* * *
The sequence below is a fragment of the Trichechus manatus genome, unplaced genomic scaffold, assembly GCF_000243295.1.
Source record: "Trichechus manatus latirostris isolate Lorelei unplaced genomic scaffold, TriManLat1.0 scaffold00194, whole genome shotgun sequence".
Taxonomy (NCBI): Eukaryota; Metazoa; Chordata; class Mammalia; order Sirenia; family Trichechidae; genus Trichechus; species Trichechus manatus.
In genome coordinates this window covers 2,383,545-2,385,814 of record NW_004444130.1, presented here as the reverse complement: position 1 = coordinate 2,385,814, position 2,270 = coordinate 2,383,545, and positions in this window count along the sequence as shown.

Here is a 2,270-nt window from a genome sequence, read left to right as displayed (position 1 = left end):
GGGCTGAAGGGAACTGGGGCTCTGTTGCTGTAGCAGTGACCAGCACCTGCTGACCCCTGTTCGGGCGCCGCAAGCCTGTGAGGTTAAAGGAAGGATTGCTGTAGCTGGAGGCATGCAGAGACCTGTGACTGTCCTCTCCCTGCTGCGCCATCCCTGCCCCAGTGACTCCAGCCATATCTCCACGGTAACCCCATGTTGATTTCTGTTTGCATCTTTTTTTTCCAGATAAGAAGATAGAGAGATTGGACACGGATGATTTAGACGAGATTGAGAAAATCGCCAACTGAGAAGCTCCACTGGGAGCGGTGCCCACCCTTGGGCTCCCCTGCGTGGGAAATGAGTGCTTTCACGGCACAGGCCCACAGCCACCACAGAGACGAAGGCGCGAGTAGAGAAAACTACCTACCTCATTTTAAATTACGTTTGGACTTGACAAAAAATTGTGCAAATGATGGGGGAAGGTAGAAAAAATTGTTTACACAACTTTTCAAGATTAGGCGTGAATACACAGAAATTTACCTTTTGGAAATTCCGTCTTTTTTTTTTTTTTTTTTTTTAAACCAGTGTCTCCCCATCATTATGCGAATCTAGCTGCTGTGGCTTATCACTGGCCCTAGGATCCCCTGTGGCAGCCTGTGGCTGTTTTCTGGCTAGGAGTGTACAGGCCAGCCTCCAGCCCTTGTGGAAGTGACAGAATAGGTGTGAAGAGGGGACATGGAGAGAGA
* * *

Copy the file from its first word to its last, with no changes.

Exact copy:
The sequence below is a fragment of the Trichechus manatus genome, unplaced genomic scaffold, assembly GCF_000243295.1.
Source record: "Trichechus manatus latirostris isolate Lorelei unplaced genomic scaffold, TriManLat1.0 scaffold00194, whole genome shotgun sequence".
Taxonomy (NCBI): Eukaryota; Metazoa; Chordata; class Mammalia; order Sirenia; family Trichechidae; genus Trichechus; species Trichechus manatus.
In genome coordinates this window covers 2,383,545-2,385,814 of record NW_004444130.1, presented here as the reverse complement: position 1 = coordinate 2,385,814, position 2,270 = coordinate 2,383,545, and positions in this window count along the sequence as shown.

Here is a 2,270-nt window from a genome sequence, read left to right as displayed (position 1 = left end):
GGGCTGAAGGGAACTGGGGCTCTGTTGCTGTAGCAGTGACCAGCACCTGCTGACCCCTGTTCGGGCGCCGCAAGCCTGTGAGGTTAAAGGAAGGATTGCTGTAGCTGGAGGCATGCAGAGACCTGTGACTGTCCTCTCCCTGCTGCGCCATCCCTGCCCCAGTGACTCCAGCCATATCTCCACGGTAACCCCATGTTGATTTCTGTTTGCATCTTTTTTTTCCAGATAAGAAGATAGAGAGATTGGACACGGATGATTTAGACGAGATTGAGAAAATCGCCAACTGAGAAGCTCCACTGGGAGCGGTGCCCACCCTTGGGCTCCCCTGCGTGGGAAATGAGTGCTTTCACGGCACAGGCCCACAGCCACCACAGAGACGAAGGCGCGAGTAGAGAAAACTACCTACCTCATTTTAAATTACGTTTGGACTTGACAAAAAATTGTGCAAATGATGGGGGAAGGTAGAAAAAATTGTTTACACAACTTTTCAAGATTAGGCGTGAATACACAGAAATTTACCTTTTGGAAATTCCGTCTTTTTTTTTTTTTTTTTTTTTAAACCAGTGTCTCCCCATCATTATGCGAATCTAGCTGCTGTGGCTTATCACTGGCCCTAGGATCCCCTGTGGCAGCCTGTGGCTGTTTTCTGGCTAGGAGTGTACAGGCCAGCCTCCAGCCCTTGTGGAAGTGACAGAATAGGTGTGAAGAGGGGACATGGAGAGAGA